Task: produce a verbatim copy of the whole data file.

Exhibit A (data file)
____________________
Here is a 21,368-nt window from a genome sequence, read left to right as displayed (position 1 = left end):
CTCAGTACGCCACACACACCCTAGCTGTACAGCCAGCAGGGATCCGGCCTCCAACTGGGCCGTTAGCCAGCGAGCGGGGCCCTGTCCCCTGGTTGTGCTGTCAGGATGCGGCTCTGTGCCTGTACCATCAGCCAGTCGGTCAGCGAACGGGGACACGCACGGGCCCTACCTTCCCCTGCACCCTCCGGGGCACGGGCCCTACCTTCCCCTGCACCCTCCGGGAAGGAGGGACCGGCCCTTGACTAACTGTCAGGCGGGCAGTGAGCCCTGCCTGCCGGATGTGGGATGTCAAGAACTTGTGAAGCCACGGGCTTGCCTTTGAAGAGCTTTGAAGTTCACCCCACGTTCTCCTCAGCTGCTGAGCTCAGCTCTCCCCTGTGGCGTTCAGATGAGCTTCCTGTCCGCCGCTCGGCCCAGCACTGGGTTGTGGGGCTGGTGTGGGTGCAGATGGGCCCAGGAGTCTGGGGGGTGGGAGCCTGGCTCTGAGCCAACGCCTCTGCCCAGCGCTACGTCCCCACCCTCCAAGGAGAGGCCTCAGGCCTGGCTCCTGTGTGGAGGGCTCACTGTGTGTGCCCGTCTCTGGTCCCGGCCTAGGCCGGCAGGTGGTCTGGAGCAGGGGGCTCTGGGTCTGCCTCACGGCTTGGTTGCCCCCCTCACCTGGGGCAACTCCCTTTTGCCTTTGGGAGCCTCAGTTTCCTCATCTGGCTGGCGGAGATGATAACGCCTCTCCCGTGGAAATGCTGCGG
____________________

Here is a 21,368-nt window from a genome sequence, read left to right as displayed (position 1 = left end):
CTCAGTACGCCACACACACCCTAGCTGTACAGCCAGCAGGGATCCGGCCTCCAACTGGGCCGTTAGCCAGCGAGCGGGGCCCTGTCCCCTGGTTGTGCTGTCAGGATGCGGCTCTGTGCCTGTACCATCAGCCAGTCGGTCAGCGAACGGGGACACGCACGGGCCCTACCTTCCCCTGCACCCTCCGGGGCACGGGCCCTACCTTCCCCTGCACCCTCCGGGAAGGAGGGACCGGCCCTTGACTAACTGTCAGGCGGGCAGTGAGCCCTGCCTGCCGGATGTGGGATGTCAAGAACTTGTGAAGCCACGGGCTTGCCTTTGAAGAGCTTTGAAGTTCACCCCACGTTCTCCTCAGCTGCTGAGCTCAGCTCTCCCCTGTGGCGTTCAGATGAGCTTCCTGTCCGCCGCTCGGCCCAGCACTGGGTTGTGGGGCTGGTGTGGGTGCAGATGGGCCCAGGAGTCTGGGGGGTGGGAGCCTGGCTCTGAGCCAACGCCTCTGCCCAGCGCTACGTCCCCACCCTCCAAGGAGAGGCCTCAGGCCTGGCTCCTGTGTGGAGGGCTCACTGTGTGTGCCCGTCTCTGGTCCCGGCCTAGGCCGGCAGGTGGTCTGGAGCAGGGGGCTCTGGGTCTGCCTCACGGCTTGGTTGCCCCCCTCACCTGGGGCAACTCCCTTTTGCCTTTGGGAGCCTCAGTTTCCTCATCTGGCTGGCGGAGATGATAACGCCTCTCCCGTGGAAATGCTGCGG